The ancient Himalayan wolf, genetics and conservation

05/10/2017 in RZSS

Above: A Himalayan wolf in Nepal (© Geraldine Werhahn).

To date the Himalayan wolf is a species that has been neglected by conservation efforts. The Himalayan wolf is frequently persecuted by local people in its high altitude habitat, where hunting takes place to prevent livestock depredation, or in retaliation to predation events, or for the trade in traditional talismanic and medical products. I lead the Himalayan Wolves Project, at WildCRU at Oxford University, which aims to plug the knowledge gaps in our understanding of this elusive species. Ultimately our aim is to learn as much as we can about this animal so that more effective measures can be put in place to conserve it.

Above: A Himalayan wolf pup (© Geraldine Werhahn).

Above: Dr. Helen Senn and Muhammad Ghazali from RZSS WildGenes teaching the students at Peking University in Conservation genetics methods (© Geraldine Werhahn).

Below: Conservation Genetics training lead by RZSS WildGenes at with students from our research partners in China, the Molecular Ecology Lab and the Centre for Nature and Society at Peking University in China (© Geraldine Werhahn).

Genetics data is a vital part of this work, and to this end, the Himalayan Wolves Project and RZSS WildGenes have teamed up with partner organizations from range countries, Nepal (the Centre for Molecular Dynamics Nepal) and China (Molecular Ecology group and the Centre for Nature and Society at Peking University of China), to work on improving our understanding of the evolutionary history of this wolf. Our research so far, published in Royal Society Open Science, indicates that the Himalayan Wolf is a unique and ancient linage, different to the Grey wolf Canis lupus ssp. found in North America and the rest of Eurasia. This may ultimately have important consequences for its protection and status in the wild. We are now conducting further research to fully establish the degree and causes of evolutionary separation, the wolves geographic range and the interrelatedness of different wild populations across the Tibetan Plateau.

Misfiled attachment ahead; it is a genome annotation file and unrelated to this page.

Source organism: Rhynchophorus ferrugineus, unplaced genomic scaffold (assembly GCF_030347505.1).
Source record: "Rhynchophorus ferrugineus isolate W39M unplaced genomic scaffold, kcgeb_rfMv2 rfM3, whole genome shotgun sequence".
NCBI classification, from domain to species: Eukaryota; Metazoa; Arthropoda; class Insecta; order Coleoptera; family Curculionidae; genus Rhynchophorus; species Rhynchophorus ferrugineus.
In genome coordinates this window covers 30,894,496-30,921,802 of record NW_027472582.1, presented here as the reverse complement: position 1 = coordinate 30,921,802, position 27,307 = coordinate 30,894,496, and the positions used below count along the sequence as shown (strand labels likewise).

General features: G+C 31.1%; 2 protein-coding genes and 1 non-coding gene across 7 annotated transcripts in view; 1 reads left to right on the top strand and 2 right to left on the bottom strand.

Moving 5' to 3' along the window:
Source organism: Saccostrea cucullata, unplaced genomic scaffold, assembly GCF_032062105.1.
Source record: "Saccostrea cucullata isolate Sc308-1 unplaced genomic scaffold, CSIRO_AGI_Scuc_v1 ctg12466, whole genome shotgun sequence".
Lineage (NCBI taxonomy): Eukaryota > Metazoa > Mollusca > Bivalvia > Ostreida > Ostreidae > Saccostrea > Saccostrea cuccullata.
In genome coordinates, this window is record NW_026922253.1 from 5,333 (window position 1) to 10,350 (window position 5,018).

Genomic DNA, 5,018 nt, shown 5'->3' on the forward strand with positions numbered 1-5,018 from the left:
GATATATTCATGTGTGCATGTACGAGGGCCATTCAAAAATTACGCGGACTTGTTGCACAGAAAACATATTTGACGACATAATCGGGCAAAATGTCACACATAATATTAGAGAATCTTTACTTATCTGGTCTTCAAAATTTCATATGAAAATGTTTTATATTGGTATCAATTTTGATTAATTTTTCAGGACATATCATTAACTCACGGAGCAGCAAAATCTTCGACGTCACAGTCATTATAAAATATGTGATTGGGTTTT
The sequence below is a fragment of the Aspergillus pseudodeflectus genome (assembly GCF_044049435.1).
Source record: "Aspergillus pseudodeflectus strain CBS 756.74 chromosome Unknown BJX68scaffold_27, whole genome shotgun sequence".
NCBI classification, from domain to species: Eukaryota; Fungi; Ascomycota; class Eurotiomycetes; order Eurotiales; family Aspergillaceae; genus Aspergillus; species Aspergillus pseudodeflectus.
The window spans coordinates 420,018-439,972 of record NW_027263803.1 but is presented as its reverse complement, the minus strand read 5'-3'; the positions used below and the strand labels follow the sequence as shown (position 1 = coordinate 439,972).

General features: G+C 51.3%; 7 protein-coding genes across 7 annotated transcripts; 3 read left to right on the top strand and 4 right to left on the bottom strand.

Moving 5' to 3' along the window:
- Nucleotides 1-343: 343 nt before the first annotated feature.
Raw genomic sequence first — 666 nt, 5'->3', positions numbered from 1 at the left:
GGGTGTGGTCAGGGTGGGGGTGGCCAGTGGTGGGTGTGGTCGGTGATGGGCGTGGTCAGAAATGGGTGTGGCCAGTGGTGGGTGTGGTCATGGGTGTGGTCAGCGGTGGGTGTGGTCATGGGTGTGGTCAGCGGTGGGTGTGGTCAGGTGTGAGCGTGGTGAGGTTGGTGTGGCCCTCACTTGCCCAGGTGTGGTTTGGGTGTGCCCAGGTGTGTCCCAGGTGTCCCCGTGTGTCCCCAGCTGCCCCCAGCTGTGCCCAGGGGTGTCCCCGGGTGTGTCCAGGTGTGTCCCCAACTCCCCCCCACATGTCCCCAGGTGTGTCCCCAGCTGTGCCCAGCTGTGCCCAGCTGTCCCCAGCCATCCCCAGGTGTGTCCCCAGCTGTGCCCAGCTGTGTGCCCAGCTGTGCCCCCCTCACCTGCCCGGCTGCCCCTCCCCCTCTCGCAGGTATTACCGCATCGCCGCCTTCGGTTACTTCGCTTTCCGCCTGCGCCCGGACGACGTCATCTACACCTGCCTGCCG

Above: A Himalayan wolf female and her pups (© Geraldine Werhahn).

Below: The Himalayan Wolves Project field research team in action. Here at a 5600m asl in Nepal, and we found Himalayan wolf sign! (© Geraldine Werhahn).

In the course of this project, RZSS WildGenes and the Himalayan Wolves Project have conducted a number of conservation genetics training programmes with our partner labs in Nepal and China. Sharing knowledge and strengthening networks of collaboration across this region of the world are important aspects of all the work that we do.

I look forward to sharing further updates for our work through the RZSS WildGenes blog in the coming months.

Geraldine

Geraldine Werhahn
Wildlife Conservation Research Unit
University of Oxford

 

Further reading:

Genetics training in China and Nepal with RZSS WildGenes:

http://www.himalayanwolvesproject.org/genetics/

http://www.rzss.org.uk/news/article/13163/himalayan-wolves-phase-3-from-across-the-himalayas/

https://rzss.wordpress.com/2015/09/09/rzss-wildgenes-blog-the-himalayan-wolf-project/?preview_id=4724

http://www.rzss.org.uk/news/article/11748/rzss-wildgenes-blog-return-to-kathmandu-for-the-himalayan-wolves-project/

 

Field work China 2017:
http://www.himalayanwolvesproject.org/wolf-field-research-on-the-qinghai-tibetan-plateau-of-china-2017/

Conservation publication:
http://www.himalayanwolvesproject.org/new-paper-conservation-of-the-himalayan-wolf-in-nepal/

WildCRU News:
https://www.wildcru.org/news/himalayan-wolves-are-special/

https://www.wildcru.org/news/potential-new-species-of-wolf/



Short Film:
https://www.youtube.com/watch?v=TilOuJaV1wM&feature=youtu.be

Follow EZ